Are we all secretly proud of our capacity to multitask – conversing, texting and walking (or worse, driving!) – all while listening to music? Captivated by the limitless potential of e-connectivity, we convince ourselves that we can effectively juggle multiple media.

Too bad that psychologists have burst our technological bubble – sharing the ugly truth that we’re not as capable in hyperdrive mode as we’d like to think. Multi-tasking, it turns out, is a misnomer: we can’t manage disparate mental functions simultaneously. We can only shift quickly among them.

The longer we dwell in a hyper-distracted mode, the more difficult it becomes to concentrate – even when we consciously try. Stanford psychologist Clifford Nass suggests that focus may be a use-it-or-lose-it proposition: If we don’t routinely concentrate fully on certain tasks, that mental capacity could erode. Our brains, Nass observes, are “plastic but not elastic.”

Subjecting our brains to chronic distractions takes a toll on our work productivity and our health – elevating stress levels, and potentially diminishing both creativity and sound sleep.

The more devices “connect” us, ironically, the more distant we grow from those around us. “Media put us close to people who are far away,” one participant in a Mexican study observed, “but they separate us from the ones who are nearby.” Charlene deGuzman’s poignant film, “I Forgot My Phone,” depicts how frequently now people are more captivated with their screens than with their companions, and more interested in recording the moment than experiencing it.

To help real life take precedence for a day, groups around the country have organized a National Day of Unplugging from sundown March 6 to sundown March 7. First launched five years ago by the Jewish group Reboot, this event is now promoted by many organizations and businesses that see value in helping “hyper-connected people of all backgrounds embrace the ancient ritual of a day of rest.”


The idea of a screen-free day sounded particularly appealing to me after reading MaryAnn McKibben Dana’s humorous and insightful book “Sabbath in the Suburbs: A Family’s Experiment with Holy Time.” Dana, a pastor with three young children, carved out a Sabbath time each week for a year to spend on rejuvenating activities – park outings, art projects and companionable cooking endeavors. These wholesome and spacious hours proved transformative.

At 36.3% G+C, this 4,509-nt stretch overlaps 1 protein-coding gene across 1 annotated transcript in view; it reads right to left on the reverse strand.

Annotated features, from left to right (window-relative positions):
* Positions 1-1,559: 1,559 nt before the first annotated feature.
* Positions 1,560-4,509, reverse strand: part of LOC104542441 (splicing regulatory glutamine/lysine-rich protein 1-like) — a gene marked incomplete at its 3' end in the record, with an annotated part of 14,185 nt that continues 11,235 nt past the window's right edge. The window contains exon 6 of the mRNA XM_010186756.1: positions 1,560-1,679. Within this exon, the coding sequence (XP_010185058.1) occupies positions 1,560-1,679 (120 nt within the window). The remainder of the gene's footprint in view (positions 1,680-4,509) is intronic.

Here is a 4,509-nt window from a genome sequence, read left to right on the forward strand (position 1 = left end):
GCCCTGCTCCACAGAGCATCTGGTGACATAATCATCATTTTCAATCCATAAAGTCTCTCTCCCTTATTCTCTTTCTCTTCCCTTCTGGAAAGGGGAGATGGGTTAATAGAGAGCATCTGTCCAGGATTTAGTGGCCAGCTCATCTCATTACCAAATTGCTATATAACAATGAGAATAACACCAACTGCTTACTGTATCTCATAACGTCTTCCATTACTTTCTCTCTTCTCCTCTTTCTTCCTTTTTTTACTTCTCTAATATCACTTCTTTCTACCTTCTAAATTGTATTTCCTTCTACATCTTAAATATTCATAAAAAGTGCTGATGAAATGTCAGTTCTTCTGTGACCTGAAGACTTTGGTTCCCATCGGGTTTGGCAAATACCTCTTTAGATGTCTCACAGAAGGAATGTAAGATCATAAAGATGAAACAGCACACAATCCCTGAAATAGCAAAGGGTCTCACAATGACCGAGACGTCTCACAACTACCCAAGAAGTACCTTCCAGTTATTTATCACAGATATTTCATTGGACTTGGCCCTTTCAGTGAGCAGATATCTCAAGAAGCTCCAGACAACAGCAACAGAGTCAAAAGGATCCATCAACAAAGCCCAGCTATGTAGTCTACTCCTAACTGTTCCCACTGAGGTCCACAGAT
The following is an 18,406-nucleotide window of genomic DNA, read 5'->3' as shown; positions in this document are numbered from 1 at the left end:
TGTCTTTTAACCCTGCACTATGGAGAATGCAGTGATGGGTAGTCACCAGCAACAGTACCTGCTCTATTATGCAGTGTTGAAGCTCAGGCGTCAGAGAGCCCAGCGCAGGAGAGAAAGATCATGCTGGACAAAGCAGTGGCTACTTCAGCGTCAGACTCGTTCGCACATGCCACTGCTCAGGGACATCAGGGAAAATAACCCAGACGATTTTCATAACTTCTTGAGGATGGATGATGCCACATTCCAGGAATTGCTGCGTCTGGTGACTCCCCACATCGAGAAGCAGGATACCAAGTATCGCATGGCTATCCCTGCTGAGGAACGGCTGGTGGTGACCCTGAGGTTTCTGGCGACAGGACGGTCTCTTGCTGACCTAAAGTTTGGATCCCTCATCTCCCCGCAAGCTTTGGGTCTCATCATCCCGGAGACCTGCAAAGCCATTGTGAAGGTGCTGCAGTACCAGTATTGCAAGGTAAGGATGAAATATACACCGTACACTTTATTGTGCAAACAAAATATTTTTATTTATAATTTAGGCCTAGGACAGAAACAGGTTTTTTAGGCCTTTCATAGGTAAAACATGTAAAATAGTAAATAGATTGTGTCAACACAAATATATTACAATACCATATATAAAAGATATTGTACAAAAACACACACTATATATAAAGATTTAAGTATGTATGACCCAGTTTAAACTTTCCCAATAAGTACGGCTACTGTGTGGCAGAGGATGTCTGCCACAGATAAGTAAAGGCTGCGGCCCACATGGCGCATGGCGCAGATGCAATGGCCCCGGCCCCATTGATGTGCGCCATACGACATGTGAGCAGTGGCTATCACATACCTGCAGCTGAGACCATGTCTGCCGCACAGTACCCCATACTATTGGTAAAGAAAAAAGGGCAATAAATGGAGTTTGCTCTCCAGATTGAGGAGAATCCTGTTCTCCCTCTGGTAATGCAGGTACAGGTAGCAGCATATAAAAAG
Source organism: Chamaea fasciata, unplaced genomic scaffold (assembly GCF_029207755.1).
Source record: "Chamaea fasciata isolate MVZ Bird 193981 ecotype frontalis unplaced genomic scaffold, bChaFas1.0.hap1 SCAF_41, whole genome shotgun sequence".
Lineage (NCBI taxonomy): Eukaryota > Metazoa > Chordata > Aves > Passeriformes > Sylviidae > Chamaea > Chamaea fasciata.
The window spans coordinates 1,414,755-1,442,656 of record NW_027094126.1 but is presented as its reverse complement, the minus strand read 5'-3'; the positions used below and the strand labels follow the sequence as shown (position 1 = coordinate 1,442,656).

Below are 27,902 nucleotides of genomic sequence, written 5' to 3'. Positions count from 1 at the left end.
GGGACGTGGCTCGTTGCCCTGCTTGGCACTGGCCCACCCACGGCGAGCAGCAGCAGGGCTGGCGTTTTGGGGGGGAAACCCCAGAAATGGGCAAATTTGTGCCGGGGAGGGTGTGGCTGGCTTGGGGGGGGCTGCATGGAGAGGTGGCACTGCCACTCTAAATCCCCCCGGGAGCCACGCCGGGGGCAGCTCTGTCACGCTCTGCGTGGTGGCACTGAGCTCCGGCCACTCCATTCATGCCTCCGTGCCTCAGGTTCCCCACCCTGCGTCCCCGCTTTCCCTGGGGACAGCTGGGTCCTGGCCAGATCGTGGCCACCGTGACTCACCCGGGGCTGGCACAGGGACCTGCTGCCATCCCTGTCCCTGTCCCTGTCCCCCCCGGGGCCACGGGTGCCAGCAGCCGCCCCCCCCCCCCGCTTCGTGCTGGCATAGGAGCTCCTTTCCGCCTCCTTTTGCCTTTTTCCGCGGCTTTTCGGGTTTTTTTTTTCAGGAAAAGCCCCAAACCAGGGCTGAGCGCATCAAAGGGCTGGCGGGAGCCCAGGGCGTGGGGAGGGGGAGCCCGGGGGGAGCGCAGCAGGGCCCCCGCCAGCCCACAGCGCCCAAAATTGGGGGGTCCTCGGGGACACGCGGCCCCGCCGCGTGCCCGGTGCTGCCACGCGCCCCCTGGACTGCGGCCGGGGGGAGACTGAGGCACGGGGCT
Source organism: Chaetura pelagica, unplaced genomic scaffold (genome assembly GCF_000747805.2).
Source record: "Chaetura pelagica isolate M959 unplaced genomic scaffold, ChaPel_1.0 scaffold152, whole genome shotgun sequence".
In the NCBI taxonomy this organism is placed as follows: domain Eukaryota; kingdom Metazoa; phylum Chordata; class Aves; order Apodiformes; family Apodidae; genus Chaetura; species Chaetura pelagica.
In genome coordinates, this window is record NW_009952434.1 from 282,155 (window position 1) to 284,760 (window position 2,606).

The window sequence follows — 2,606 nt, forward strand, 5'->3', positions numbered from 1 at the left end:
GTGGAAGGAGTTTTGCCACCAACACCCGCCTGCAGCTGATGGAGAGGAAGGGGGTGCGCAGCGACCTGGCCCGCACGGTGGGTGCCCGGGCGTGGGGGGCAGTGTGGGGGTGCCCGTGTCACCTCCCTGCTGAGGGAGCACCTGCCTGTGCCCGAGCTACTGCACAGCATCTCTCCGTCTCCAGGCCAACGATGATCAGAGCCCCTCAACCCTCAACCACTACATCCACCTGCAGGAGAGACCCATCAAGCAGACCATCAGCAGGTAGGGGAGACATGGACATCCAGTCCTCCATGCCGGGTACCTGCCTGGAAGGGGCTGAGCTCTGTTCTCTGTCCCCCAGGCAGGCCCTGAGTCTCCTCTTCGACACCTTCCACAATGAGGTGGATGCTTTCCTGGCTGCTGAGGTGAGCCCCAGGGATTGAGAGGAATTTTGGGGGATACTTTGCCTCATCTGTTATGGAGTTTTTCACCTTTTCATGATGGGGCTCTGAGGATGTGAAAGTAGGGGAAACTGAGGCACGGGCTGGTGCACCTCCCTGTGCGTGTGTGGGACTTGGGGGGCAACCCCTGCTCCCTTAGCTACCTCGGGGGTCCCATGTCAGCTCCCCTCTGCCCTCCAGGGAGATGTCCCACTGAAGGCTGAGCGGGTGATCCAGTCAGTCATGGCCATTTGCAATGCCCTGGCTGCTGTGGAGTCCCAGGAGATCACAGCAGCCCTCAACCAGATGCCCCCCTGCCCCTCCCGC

But the downtime wasn’t all bliss and enlightenment. Which is precisely what I found during a recent 24-hour tech sabbath. I’m not tethered to a smartphone, and I’ve been unplugged periodically for days at a time – during power outages and in remote, off-grid settings. So I was surprised at how hard it was to turn away from the all-you-can-eat media buffet. The initial withdrawal period was uncomfortable – not unlike going off habit-forming substances like sugar and caffeine.

Technological toggling has become an ingrained habit. Deprived of the chance to open my inbox or check weather (a routine that has slid perilously close to a compulsion in this storm-filled winter), I succumbed to what Dana terms “twitchiness.” Clearly, I’ve gotten used to getting information instantaneously.

Part of what lies behind our reflexive checking of technological devices is a gnawing social anxiety – what psychologists label a “fear of missing out.” This angst surfaces most among smartphone users immersed in social media. Many people now check for “status updates” upwards of 100 times a day. Nearly two-thirds of cellphone owners in a Pew Research Center study reported checking their phones even when there were no indications of calls or messages. Nearly half of them kept phones by their bedsides in case texts came in during the night.

Over the course of my unplugged day, the initial restlessness and anxiety wore off, replaced by a welcome sense of inner quiet. Time outdoors helped effect that change. By the end of the screen-free day, I was in no rush to check email or surf the Web. I was content to join our dog, sprawled out before the woodstove, taking lessons from him in the simple joy of being.

When I did get back online, I was struck by how little there was of interest. The fear of missing out, it would seem, far exceeds the reality.

Having gone tech-free for a day, it’s easier to imagine powering down the computer every evening – resisting the impulse to answer work emails at 10 p.m. I’ve already adjusted email settings so that messages no longer pop up randomly, fragmenting my focus.

Temporarily unplugging helps temper the technological takeover of our lives. It gives us space and time to remember that true living takes shape in three dimensions.


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